The Trump Administration Has Deported 471 Parents Separated From Their Kids At The Border

The American Civil Liberties Union has been leading an effort to contact deported parents to try to reunify them with their children.

WASHINGTON — The Trump administration disclosed in a court filing Wednesday that the government deported 471 migrant parents separated from their children at the US–Mexico border without first giving them the option to reunify.

It was the first concrete number from the government about the number of parents deported without their children during the spike in family separations in 2018. In court filings last summer, the Justice Department indicated the number was upward of 400, but the numbers continued to change as new information came in and as reunifications began under a federal court order.

More than eight months after a judge in San Diego ordered the government to reunify separated families, information has continued to trickle in about the scope and aftermath of family separations. More than 2,800 children were separated from a parent crossing the border and placed in US custody, and it was clear early on that hundreds of those kids had a parent who had been deported. In Wednesday's filing, the government offered an exact number.

The American Civil Liberties Union has been leading the effort to locate deported parents outside of the United States. Those parents are given a choice about whether to reunify with their children where they are, or waive reunification, which allows their children to stay in the United States and pursue asylum claims.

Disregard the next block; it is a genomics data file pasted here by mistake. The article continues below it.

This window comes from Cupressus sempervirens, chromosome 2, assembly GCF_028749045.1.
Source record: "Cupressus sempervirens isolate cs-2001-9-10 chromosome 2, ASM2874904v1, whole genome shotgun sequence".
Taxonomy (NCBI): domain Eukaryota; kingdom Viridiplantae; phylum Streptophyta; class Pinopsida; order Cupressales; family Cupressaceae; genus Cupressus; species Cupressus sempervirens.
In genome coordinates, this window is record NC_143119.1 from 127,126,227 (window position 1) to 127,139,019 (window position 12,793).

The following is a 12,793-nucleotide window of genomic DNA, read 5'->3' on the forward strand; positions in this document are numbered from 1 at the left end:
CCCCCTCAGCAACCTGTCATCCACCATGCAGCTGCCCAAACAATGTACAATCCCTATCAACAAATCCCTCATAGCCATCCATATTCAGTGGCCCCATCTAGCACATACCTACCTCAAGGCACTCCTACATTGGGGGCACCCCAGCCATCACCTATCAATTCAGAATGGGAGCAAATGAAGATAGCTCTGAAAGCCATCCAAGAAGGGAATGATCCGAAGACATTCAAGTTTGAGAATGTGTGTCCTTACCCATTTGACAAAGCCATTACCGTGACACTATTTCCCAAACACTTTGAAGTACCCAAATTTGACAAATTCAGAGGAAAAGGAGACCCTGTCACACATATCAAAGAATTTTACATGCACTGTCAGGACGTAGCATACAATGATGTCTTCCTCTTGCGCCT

US District Judge Dana Sabraw issued a preliminary injunction in June 2018 that halted most family separations at the border, finding that the ACLU was likely to succeed in arguing that the separations were unlawful. He ordered the government to reunify families that had already been separated, and required regular reports from the government about its progress.

Nearly all of the more than 2,800 separated children identified in the class-action before Sabraw have either been reunified with a parent or released to a sponsor, according to the government's latest status report. Sabraw is weighing a recent request by the ACLU to expand the number of separated families covered by his order to include situations where a child separated from a parent had already been released from US custody — typically to a sponsor — by the time he entered his injunction in June. The government is opposing the request, citing the effort it would take to account for what happened to those families and arguing that shouldn't be part of this litigation.

Lee Gelernt, the lead ACLU attorney, told BuzzFeed News that the final tally of separated parents and kids — and the number of parents deported without first getting the choice to reunify — could increase, possibly by an "enormous number," if Sabraw grants their request to expand the class.

Skip to footer